Characters act and fight through the use of chits. Each action like moving, swinging a sword or doing a spell comes in Light, Medium, Heavy or Tremendous versions. Depending on the character you play these chits have one or two stars, limiting their use or forcing you to exhaust chits if you overstrain yourself. This four tiers system corresponds with everything you do in the game, and is actually very logical and easily understood. To wear an armour which is defined as "heavy" you need to play a "heavy" movement chit, otherwise you won't be able to don it. Easy, isn't it? Actually the game is far from obscure or difficult once you play it, and there are no myriad exceptions or special rules like in ASL. The best way to learn "Magic Realm" is have someone teach it to you. I have yet to find somebody who finds the game too complicated when I taught it to them, because it actually plays very fluidly and logical. Yes, if you do the "full Monty", and include all advanced and optional rules you will have a lot to read, but the "full game" also simulates an absolutely complete and logical fantasy world with seasons, days and nights, weather, warring factions of natives that act realistically, buy your items or sell you items, can be hired, move around, monsters that have their own life, players that interact in complicated ways and each have completely different and interesting goals, a fully fledged magic system that is by far the most interesting of any Fantasy RPG's, in short: the world of "Magic Realm" really "lives" in the best sense of the world, it has a flawless internal logic to it that is far more realistic than the event-card driven games of the "Talisman" school, but can still surprise you at any moment. Although I have played the game really often I still have yet to use every possible spell combination or every available magic item, so many possibilities does the game offer. In addition each of the 16 available characters does not only have 2 special abilities, but also a completely different set of movement, magic and battle chits, which makes each character totally unique and forces players to develop different strategies for each of them.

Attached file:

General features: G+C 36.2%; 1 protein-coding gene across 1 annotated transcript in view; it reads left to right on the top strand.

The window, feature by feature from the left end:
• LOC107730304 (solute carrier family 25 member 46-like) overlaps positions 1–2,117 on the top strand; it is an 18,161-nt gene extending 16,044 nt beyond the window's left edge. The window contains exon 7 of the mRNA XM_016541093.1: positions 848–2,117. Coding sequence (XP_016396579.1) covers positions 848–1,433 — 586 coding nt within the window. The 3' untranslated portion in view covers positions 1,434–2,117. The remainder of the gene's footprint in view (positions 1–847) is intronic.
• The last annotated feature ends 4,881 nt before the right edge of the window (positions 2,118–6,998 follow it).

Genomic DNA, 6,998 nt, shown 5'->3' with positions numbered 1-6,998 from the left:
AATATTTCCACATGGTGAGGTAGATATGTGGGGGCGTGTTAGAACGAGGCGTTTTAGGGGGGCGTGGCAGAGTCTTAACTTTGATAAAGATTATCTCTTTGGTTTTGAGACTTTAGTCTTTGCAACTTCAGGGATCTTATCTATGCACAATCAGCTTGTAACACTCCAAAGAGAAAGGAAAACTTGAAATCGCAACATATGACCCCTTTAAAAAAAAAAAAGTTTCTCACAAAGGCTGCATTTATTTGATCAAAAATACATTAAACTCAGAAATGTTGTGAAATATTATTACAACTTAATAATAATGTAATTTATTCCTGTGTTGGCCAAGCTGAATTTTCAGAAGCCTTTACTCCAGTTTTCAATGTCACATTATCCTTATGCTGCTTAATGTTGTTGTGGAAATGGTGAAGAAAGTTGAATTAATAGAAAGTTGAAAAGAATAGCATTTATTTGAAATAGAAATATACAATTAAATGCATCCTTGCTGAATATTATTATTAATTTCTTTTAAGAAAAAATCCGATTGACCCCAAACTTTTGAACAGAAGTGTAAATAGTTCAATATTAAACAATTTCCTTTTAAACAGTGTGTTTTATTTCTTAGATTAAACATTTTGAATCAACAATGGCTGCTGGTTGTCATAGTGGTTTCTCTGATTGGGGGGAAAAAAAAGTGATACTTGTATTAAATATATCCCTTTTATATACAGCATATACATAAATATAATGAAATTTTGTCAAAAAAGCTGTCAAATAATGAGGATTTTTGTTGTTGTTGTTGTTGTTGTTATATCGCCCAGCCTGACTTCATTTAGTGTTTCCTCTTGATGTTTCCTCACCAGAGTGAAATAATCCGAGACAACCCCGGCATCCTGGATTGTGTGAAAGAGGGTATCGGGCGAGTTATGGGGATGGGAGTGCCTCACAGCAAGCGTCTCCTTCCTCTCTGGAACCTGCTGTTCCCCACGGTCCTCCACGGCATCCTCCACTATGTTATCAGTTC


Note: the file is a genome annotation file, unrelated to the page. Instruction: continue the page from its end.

Another nice aspect of the game is the graphical design - there is a uniqueness to the monster icons, the tile design, the character portraits, which can only be compared to the legendary "Titan" game, which also profits from a particularly artistic design. The only less successful bit is the combat mat, which looks like an Excel chart.
If you are a fan of fantasy games and want to play the grandmother of all these games, a game that has actually influenced a lot more games than many people think (among them "Settlers of Catan", "MR" was the first game to use large terrain hex tiles), give "MR" a try. There is still a sizeable scene of players out there, with electronic boards available in many mediums, among them Vassal and Cyberboard. There is even a standalone computer version in the works which is half functional, but unfortunately does not work with my Windows XP 64 machine. If you check out the "MR" entry at Boardgamegeek you will find many links that lead you to interesting places, among them many fan-made variants of the game and a third edition of the rules that has been done by fans together with legendary designer Richard Hamblen.
Therefore it is only fitting that "Magic Realm" becomes our first new format GEM OF THE MONTH, and a tribute to Richard Hamblen, one of the great underrated designers of many of Avalon Hill's finest games (Merchant of Venus and Gunslinger among them).
©2006, Westpark Gamers